Updated on 09/18/2011 12:48AM

Pletcher's 2-year-olds? Bank on 'em


SARATOGA SPRINGS, N.Y. - Automatic systems for betting on horses never work for long because the horseplaying market assimilates profitable angles and knocks their price below the level of success needed to make a profit. Favorites win three times as often as randomly selected horses, but don't pay enough to beat the takeout. The same goes for backing every horse with the highest speed figure, the leading jockey, or any other equally accessible and obvious piece of information.

Everyone knows that Todd Pletcher is a spectacularly successful trainer of 2-year-olds, for example, so you couldn't possibly show a profit simply by betting every juvenile he saddles, could you? Actually, it turns out that you could. Over the 365 days of racing through this past Wednesday, Pletcher-trained 2-year-olds won an astounding 78 races from 268 starts, a 29 percent strike rate. More astoundingly, even though 25 of the 78 winners paid even-money or less and only four paid 10-1 or more, a $2 win bet on all 278 would have gotten you back a little over $600 for your $556, an 8 percent profit on your investment. Billion-dollar hedge funds have been funded on less reliable returns.

While the flat-bet profit on Pletcher 2-year-olds is a one-year phenomenon, his performance with juveniles is nothing new. In the last five years through Wednesday's racing, Pletcher has won with 276 of 1,017 2-year-old starters, including 69 stakes races, 27 of them graded.

These stats suggest two things. First, horseplayers who constantly complain that Pletcher's 2-year-olds are routinely overbet and offer no value are outsmarting themselves. Second, while Pletcher's dominance of top-tier 2-year-old racing in the East is a given, its extent may actually be underappreciated. Even going back to the heydays of Calumet Farm, D. Wayne Lukas, and Woody Stephens, there has never been anything quite like this in American racing.

In 2006 alone, since saddling his first 2-year-old at Keeneland on April 7 (that one and his next seven lost, one of those dopey short-term "trends" that probably prompted overly excitable analysts to start opposing him), Pletcher has already won 31 2-year-old races from 79 starts through Wednesday's racing. That's a nose under 40 percent, and his actual rate of winning races is higher since he's had more than one starter in several of those events. He has won seven juvenile races each at Belmont, Churchill Downs, and Saratoga, five at Monmouth, three at Delaware Park, and one at Prairie Meadows and Ellis Park.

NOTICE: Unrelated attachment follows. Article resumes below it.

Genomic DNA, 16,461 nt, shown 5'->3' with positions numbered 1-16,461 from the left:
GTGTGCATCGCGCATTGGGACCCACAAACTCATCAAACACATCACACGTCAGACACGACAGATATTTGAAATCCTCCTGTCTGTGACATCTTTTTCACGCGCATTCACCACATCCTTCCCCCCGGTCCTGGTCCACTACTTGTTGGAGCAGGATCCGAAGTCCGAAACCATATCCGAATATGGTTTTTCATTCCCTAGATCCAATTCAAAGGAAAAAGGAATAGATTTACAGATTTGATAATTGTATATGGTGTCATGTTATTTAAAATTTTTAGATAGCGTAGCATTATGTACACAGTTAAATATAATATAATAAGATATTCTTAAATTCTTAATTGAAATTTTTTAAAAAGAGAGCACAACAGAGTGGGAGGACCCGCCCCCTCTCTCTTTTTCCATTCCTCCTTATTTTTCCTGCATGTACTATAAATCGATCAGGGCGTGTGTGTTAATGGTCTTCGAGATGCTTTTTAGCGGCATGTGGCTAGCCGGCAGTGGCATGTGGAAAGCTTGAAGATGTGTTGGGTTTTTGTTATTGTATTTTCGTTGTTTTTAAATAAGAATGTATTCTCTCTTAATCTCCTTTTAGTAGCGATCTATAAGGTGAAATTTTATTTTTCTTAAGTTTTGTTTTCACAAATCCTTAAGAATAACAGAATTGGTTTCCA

It's only the middle of August and Pletcher already has won nine stakes with seven different 2-year-olds this year, including a sweep of the first three graded stakes for 2-year-olds at Saratoga - the Schuylerville with Cotton Blossom, the Sanford with Scat Daddy, and the Adirondack with Octave. He also took the Tremont with Out of Gwedda, the Bashford Manor at Churchill with Circular Quay, the Prairie Gold Juvenile and Tyro with Bella Shambrock, the Colleen with Bovell Road, and the A.M. Fisher Debutante with Cowgirls Don't Cry.

When the first Grade 1 races for juveniles are run here closing weekend, the Spinaway and the Hopeful, guess who's got the early three or four favorites for each?

Skeptics who say Pletcher must be enhancing his oats or fitting his juveniles with bionic implants are ignoring the obvious. His stable is an embarrassment of riches in both quantity and quality, and he virtually has his pick of half the top 2-year-olds in training and at auction. While it's impossible to argue that any trainer could do any better with Pletcher's stock, it's the quality of the horses sent to him that's the biggest factor in his success.

Horseplayers tear their hair out when Pletcher wins 2-year-old stakes like the Schuylerville with Cotton Blossom at $17.40 and the Adirondack with Octave at $21.60 because while the trainer angle is so strong, the individual horses may not look all that good on paper. Both of those fillies came into their Saratoga stakes starts with only moderate speed figures earned in their winning debuts. What it pays to keep in mind is that he has his choice of so many juveniles for these spots that their mere presence in graded stakes races suggests they are thriving and may be capable of even better than they have already shown.

On Thursday, Pletcher sent out a pair of 2-year-olds here. In the second race, My Golden Quest finished last at 5-1, and in the featured Saratoga Special, new acquisition King of the Roxy fell three-quarters of a length short of giving his trainer a sweep of the meet's first four graded juvenile stakes, running second to Chace City. The annual yield on betting his 2-year-olds may be down to 7.5 percent now, but that's still better than they're offering for certificates of deposit at the bank.